EDITORIAL: Be safe on National Marquette Day

Students+who+are+unsafe+on+National+Marquette+Day+may+have+to+go+to+the+emergency+room.+

Photo by Josh Meitz

Students who are unsafe on National Marquette Day may have to go to the emergency room.

National Marquette Day should be a day to celebrate each other and the Marquette bond that we share. This also means making sure we are all safe and care for one another. 

While Saturday, Feb. 26 is a day to have fun, acting in unsafe manners is an easy way to ruin it, potentially putting each others’ health and well-being at risk.

People intending to drink should also be responsible and know their limits. Drinking past limits could not only lead to alcohol poisoning but also put people in dangerous situations. Additionally, having to go to the emergency room due to alcohol poisoning could take space away from someone with an unavoidable medical emergency, such as a severe COVID-19 case.

It’s also important that students be the difference and take action if they see other students who are in unsafe situations on National Marquette Day. Every first-year student living on campus participates in Red Band Watch training, which teaches students how to recognize the signs of acute intoxication and how to intervene in potentially dangerous situations. 

Students should remember and even revisit this training before National Marquette Day, keeping in mind the signs of a life-threatening overdose: the person cannot be woken up, they get sick and don’t wake up, they have slow breathing or cold, clammy or altered skin.  

If you are unsure if someone needs help, it is better to be proactive and cautious. Call 911. Know when it’s time to get help. Someone’s health is also more important than getting in trouble. 

If you are alone and need assistance, call a friend, someone you trust or 911. 

Additionally, people should not try to peer pressure others into drinking or doing things they don’t want to do. Some students may also struggle with addiction and mental health issues, so pressuring them into drinking may be triggering and put them in unsafe situations. 

Consent is also important. If someone cannot offer consent, do not try to have sex with them, or try to pressure them into having sex. It’s that simple.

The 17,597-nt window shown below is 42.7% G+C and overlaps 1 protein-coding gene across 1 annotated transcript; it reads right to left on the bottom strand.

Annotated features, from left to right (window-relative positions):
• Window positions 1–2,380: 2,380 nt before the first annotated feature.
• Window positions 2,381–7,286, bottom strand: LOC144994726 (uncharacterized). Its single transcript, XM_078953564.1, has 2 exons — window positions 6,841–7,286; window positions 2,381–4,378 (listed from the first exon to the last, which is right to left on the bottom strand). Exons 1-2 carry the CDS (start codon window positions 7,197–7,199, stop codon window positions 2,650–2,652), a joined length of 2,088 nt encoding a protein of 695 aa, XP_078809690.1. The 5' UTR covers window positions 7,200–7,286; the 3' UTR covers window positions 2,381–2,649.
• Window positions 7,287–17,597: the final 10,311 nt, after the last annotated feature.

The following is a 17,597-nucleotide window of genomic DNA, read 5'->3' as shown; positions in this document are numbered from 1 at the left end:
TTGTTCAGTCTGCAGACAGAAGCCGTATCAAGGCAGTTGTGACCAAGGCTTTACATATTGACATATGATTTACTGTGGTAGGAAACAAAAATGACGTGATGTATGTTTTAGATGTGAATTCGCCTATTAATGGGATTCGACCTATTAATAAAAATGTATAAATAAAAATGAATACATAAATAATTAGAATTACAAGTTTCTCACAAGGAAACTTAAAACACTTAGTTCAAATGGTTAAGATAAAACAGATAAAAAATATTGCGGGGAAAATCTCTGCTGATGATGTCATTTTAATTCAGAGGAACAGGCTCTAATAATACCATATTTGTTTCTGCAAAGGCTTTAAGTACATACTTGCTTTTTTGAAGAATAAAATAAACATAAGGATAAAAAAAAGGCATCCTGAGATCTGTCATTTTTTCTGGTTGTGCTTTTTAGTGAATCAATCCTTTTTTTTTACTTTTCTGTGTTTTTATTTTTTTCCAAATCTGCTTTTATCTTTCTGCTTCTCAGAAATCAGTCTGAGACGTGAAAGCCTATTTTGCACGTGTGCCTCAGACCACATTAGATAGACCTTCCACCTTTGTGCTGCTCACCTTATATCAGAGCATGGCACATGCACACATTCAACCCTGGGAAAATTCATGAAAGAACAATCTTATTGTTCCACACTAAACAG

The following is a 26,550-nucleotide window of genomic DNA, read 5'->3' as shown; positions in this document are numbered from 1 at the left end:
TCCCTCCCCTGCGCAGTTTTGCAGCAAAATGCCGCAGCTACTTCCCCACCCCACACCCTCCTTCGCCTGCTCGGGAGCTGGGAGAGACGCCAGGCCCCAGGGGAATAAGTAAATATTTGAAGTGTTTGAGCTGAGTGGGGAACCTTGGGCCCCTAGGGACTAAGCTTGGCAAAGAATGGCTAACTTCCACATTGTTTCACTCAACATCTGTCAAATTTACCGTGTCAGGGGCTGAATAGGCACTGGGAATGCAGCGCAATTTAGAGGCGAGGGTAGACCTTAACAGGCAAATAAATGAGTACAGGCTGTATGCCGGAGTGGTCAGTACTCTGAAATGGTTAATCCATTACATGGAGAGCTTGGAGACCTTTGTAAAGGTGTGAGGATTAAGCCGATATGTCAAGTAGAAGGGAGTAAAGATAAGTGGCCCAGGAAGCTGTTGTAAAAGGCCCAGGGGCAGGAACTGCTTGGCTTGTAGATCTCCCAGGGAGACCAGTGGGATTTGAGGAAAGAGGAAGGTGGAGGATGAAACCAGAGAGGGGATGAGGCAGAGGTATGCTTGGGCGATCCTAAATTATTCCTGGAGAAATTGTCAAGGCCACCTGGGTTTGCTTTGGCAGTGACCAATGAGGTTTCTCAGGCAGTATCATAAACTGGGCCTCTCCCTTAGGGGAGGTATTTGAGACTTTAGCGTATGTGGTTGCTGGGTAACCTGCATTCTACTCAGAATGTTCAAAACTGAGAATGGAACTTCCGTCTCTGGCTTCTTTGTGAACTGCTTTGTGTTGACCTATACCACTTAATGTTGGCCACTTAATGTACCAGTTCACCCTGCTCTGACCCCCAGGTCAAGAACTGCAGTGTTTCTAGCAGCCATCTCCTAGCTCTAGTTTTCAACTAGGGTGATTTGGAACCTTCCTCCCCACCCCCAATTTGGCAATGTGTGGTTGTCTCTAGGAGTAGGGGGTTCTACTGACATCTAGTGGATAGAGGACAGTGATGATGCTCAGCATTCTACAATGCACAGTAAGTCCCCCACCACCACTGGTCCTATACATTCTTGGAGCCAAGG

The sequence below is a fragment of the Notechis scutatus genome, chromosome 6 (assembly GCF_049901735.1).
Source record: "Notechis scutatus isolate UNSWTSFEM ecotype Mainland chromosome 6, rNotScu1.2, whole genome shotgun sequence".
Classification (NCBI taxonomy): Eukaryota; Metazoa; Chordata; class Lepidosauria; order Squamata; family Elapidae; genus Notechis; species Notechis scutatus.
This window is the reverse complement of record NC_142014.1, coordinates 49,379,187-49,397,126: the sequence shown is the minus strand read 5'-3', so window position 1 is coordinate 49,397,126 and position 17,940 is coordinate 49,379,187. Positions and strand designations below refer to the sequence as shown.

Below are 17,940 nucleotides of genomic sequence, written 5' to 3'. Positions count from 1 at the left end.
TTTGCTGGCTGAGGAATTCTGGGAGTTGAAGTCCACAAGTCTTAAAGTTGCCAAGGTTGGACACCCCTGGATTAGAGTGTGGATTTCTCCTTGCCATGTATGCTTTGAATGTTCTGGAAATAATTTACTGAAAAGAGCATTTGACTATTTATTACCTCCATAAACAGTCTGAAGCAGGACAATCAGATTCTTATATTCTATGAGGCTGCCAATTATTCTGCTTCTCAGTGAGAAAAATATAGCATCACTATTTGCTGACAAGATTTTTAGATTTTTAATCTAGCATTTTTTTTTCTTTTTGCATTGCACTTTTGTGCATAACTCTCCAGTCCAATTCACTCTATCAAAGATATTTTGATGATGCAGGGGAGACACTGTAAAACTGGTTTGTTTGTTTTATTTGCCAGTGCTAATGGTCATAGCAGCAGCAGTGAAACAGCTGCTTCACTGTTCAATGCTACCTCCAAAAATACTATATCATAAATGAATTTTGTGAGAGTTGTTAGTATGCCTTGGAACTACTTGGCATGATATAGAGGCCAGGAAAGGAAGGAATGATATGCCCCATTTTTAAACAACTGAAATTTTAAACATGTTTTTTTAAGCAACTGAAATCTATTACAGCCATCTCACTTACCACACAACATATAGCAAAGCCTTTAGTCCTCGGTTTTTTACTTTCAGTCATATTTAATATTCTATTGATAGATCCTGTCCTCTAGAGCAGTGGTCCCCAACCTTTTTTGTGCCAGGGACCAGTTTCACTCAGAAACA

There are a lot of events this upcoming weekend on campus where students can have fun and be sober. 

Marquette University Student Government is handing out beads and stickers among other spirit wear at The Commons from 9 a.m. to 1 p.m. Feb. 26. 

The Commons is also hosting a brunch party from 8 a.m. to 12 p.m. as well as a watch party for the men’s basketball game at 12 p.m. Feb. 26. Marquette is hosting a pep rally and brunch at 10 a.m. at Mecca Bar and Grill. There will also be a Late Night Breakfast event hosted by Late Night Marquette later that day at 9 p.m. 

Students can also go to the men’s basketball game at 12 p.m. at Fiserv Forum. 

The day after National Marquette Day, there will also be a pregame reception at the Union Sports Annex at 12 p.m. as well as a women’s basketball game at 2 p.m. in the Al McGuire Center Feb. 27. 

Dressing appropriately for the weather on Saturday is also important, considering the current weather forecast predicts a 30-degree and below day.  

We must also be mindful of the communities living near Marquette, making sure to be respectful of property and noise levels. While National Marquette Day is a time to celebrate the Marquette community, we need to remember that we are closely knit with nearby communities. 

Regardless of how students choose to celebrate, making safe decisions and being aware of your surroundings and friends is essential to having a fun National Marquette Day. 


Editorial topics by the Marquette Wire are decided at weekly meetings between members of the executive board. The editorial is crafted with leadership by the executive opinions editor. The executive board consists of the executive director of the Wire, managing editor of the Marquette Tribune, managing editor of the Marquette Journal, general manager of MUTV, general manager of MUR and ten additional top editors across the organization.